Changes to your vision in pregnancy can occur at any time, but near the end of your second trimester you may start to notice changes getting worse. If you suddenly find yourself squinting and rubbing your eyes while reading, even with your contacts, you are not alone.
Hormones are decreasing your tear production, which can lead to eye irritation. They can also increase fluid build up in the eye, which can temporarily affect your vision.
It's all completely normal, although that's not likely to make the symptoms any less annoying.
You may be tempted to fix the problem by getting new glasses, but you may want to hold off on that. Everything should go back to normal once the baby is born.
If, however, the changes to your vision are drastic and it's effecting your ability to drive or do daily activities, give us a call. Dr. Kar would be happy to see you to put your mind at ease.
Learn more about your vision during pregnancy:
A 45-year-old woman recently visited her optometrist after noticing her vision was unusually fuzzy and distorted at times. This had been going on for a while, but she hadn’t seen an optometrist for years and wasn’t concerned. She had no idea that her life was about to change when she sat down in the exam chair,
Her optometrist immediately recognized the signs of macular degeneration, a disease that causes painless and irreversible vision loss. This was a devastating diagnosis, particularly because the woman’s vision loss likely could have been prevented, or at the very least delayed, with an earlier diagnosis. An eye exam just one year earlier could have uncovered the problem, allowing for treatment to begin.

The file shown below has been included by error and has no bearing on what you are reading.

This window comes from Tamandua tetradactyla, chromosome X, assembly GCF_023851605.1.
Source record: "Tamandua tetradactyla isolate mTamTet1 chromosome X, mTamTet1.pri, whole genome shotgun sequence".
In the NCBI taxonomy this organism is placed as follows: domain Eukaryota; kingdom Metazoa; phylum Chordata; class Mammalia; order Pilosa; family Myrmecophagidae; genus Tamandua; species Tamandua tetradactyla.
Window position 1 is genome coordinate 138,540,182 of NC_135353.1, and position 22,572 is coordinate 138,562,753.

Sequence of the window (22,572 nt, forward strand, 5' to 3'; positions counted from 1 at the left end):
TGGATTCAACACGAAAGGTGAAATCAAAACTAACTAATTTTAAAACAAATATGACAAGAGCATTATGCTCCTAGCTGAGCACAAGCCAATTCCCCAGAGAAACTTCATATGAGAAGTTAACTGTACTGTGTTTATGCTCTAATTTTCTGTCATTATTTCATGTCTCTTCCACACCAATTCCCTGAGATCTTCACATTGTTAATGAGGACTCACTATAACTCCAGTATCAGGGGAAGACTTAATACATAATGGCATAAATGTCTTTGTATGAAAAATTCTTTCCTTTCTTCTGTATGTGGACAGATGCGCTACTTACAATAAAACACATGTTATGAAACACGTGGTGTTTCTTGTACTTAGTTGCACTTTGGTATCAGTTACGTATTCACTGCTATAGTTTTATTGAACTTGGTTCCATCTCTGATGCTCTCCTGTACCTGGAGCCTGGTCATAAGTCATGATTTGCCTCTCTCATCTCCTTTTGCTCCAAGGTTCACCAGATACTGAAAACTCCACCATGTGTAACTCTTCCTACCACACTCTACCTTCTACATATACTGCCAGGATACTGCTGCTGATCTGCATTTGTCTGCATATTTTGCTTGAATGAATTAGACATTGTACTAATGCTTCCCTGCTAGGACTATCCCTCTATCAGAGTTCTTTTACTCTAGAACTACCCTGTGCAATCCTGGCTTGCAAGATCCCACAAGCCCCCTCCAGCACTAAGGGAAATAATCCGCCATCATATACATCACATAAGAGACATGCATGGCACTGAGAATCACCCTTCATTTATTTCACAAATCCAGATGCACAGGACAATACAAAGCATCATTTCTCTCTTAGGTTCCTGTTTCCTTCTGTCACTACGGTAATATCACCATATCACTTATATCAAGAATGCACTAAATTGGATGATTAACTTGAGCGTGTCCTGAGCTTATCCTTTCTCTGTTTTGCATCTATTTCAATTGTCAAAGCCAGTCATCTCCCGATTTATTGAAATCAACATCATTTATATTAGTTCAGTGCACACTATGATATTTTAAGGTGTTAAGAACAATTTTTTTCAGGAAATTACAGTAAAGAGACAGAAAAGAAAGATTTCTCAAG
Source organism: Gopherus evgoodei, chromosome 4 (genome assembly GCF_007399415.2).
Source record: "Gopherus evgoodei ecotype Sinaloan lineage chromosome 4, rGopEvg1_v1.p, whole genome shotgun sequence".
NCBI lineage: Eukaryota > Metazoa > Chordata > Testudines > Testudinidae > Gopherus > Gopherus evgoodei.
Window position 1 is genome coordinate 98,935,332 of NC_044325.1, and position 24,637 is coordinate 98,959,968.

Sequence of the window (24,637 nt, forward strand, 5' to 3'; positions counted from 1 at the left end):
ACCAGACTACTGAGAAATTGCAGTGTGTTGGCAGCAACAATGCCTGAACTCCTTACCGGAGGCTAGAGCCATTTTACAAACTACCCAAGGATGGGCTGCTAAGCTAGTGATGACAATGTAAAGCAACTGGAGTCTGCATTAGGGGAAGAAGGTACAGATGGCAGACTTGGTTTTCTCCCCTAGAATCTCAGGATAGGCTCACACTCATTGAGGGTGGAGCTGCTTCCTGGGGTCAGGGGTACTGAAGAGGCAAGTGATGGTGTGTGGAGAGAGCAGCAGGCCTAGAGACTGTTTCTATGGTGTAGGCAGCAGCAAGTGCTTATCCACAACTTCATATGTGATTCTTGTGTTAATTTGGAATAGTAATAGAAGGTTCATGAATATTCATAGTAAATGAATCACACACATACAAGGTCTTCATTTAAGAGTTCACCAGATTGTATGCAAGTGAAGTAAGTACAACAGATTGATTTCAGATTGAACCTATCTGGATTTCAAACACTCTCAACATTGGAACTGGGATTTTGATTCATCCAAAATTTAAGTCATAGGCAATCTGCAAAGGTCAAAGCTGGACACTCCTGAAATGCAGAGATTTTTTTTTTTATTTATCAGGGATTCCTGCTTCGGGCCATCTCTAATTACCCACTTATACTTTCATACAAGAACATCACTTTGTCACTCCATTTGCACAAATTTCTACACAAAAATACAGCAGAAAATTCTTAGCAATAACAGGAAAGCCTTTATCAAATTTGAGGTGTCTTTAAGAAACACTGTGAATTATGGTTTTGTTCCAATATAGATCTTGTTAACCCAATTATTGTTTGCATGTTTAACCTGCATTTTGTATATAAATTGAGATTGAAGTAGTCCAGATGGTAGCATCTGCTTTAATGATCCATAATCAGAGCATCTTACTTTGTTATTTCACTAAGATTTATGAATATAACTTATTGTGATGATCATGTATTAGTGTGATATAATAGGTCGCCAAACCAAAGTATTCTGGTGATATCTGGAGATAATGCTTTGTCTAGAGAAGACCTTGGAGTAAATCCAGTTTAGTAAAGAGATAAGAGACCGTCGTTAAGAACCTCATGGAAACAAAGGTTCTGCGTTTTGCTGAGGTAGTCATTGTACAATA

Unfortunately, this happens all the time.
The International Agency for the Prevention of Blindness estimates that 285 million people worldwide are visually impaired. Shockingly, an overwhelming 80 per cent of those cases could have been prevented or treated.
Those numbers could be drastically reduced if individuals followed a few basic steps:
1. First, living a healthy and active lifestyle goes a long way toward minimizing the chances of losing vision. Not smoking, exercising regularly, eating a healthy and balanced diet, and wearing UV-protective sunglasses are all actions that can help preserve vision.
2. Second, it’s important to visit a doctor of optometry regularly for comprehensive eye exams. This could not only save your sight – it could also help save your life. Along with symptomless eye diseases, many underlying health conditions are often first detected through an eye exam, ranging from diabetes and high blood pressure to certain forms of cancer.
3. Third, be sure that you are getting a comprehensive eye exam performed by an optometrist, rather than a basic vision or sight test. Vision and sight tests are limited and can’t be used to diagnose a health or vision problem. In fact, studies have shown that 43 per cent of children with vision problems are able to pass vision screening tests performed in schools.
The reality is most people only book an eye exam when their vision deteriorates. Good vision does not necessarily equate to healthy eyes, because many problems show no symptoms at all. The woman with macular degeneration waited until it was too late to visit an optometrist. Make regular comprehensive eye exams a priority and protect one of your greatest assets – your sight.
With over 30 years experience licensed optician Joe Bushara and his highly experienced team, bring you the latest trends in frames and technologies in lenses from around the world.